DETROIT (FOX 2) - Michigan Secretary of State Jocelyn Benson denounced voting reform bills recently introduced by Republicans.
During a press conference Thursday, Benson called the bills an "anti-American effort."
These voting reforms include requiring an ID to vote in-person and absentee, not allowing prepaid postage on absentee ballots, and preventing absentee voters from dropping their ballots at a drop-boxes.
"There’s no act more patriotic than protecting the right to vote," Benson said.
Republicans have said the changes would make voting easier and would help prevent voter fraud. Benson said the efforts to change voting laws are being driven by claims that there was cheating in the 2020 election.
Benson asserted that the legislation would make it more difficult to vote. For instance, one bill would require a photocopy of a voter's ID to be attached to their absentee ballot application. Benson noted that this would force people, including seniors, to find a copy machine, while not making elections more secure.
"There's no security provision. There's no evidence or data or even precedent to suggest that somehow would prevent voter fraud. Of course, already citizens must sign the application that they mail in. That signature is then matched to the signature on record and used to identify the voter," Benson said. "It's much more difficult to forge a signature than it is to create a fake ID, photocopy it, and send it in."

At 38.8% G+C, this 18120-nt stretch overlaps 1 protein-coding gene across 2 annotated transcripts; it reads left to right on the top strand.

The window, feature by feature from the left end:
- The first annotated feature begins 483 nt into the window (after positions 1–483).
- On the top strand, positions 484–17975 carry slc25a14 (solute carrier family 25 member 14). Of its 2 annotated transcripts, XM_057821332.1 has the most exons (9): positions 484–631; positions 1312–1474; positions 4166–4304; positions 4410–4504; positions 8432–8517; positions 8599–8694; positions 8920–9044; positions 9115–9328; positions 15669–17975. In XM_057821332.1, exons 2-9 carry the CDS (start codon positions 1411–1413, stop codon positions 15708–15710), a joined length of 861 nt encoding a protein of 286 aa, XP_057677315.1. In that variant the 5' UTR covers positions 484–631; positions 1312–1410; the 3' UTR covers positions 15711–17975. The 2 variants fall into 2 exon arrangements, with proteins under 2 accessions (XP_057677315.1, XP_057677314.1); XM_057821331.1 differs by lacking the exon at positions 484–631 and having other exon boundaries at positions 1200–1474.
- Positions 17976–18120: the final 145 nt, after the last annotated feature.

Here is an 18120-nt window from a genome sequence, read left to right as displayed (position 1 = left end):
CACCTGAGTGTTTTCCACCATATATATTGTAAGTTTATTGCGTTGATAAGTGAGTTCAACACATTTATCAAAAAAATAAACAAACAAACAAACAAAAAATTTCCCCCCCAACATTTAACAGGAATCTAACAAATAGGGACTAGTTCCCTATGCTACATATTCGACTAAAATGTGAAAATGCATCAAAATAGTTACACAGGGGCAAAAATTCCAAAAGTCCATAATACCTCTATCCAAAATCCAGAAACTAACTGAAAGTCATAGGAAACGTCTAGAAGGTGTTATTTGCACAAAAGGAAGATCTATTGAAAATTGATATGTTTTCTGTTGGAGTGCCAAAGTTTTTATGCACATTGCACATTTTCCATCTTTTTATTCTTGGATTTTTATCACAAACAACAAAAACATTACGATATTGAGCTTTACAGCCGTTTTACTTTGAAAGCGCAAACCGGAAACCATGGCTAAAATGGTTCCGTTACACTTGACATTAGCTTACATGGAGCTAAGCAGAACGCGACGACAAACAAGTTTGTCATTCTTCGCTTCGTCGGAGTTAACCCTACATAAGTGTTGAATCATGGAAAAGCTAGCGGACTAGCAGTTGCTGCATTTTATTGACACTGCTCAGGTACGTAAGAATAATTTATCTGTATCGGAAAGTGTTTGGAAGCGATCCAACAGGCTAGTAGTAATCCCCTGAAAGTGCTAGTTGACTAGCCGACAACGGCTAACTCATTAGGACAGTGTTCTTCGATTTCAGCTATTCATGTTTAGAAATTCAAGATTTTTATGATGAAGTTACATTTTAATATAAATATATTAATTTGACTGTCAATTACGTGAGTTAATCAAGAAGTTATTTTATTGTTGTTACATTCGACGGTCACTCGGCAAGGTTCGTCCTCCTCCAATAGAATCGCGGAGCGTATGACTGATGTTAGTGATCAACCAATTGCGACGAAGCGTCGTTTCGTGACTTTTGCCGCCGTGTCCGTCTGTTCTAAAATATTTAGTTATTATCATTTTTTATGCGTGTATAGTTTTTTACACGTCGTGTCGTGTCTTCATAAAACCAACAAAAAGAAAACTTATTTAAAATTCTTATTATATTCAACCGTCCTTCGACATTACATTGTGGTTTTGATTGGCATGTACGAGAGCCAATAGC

She also argued that mailing copies of IDs could lead to more identity theft.
"We just want to do the job of protecting every citizen’s right to vote," Benson said. "These bills make it harder to do that."
Several bills would be vetoed by Gov. Gretchen Whitmer if they reach her desk. However, Republicans have said that they plan a maneuver that would enable the Legislature to pass them into law anyway if enough voter signatures are gathered for a ballot initiative.
Michigan GOP communications director Ted Goodman told FOX 2 with us Thursday that Republicans see their efforts as improving voting security.
"It’s all about making it easier to vote and harder to cheat," he said. "I would disagree with that characterization and I would say that we have millions and millions of Americans with legitimate concerns over the security of our elections."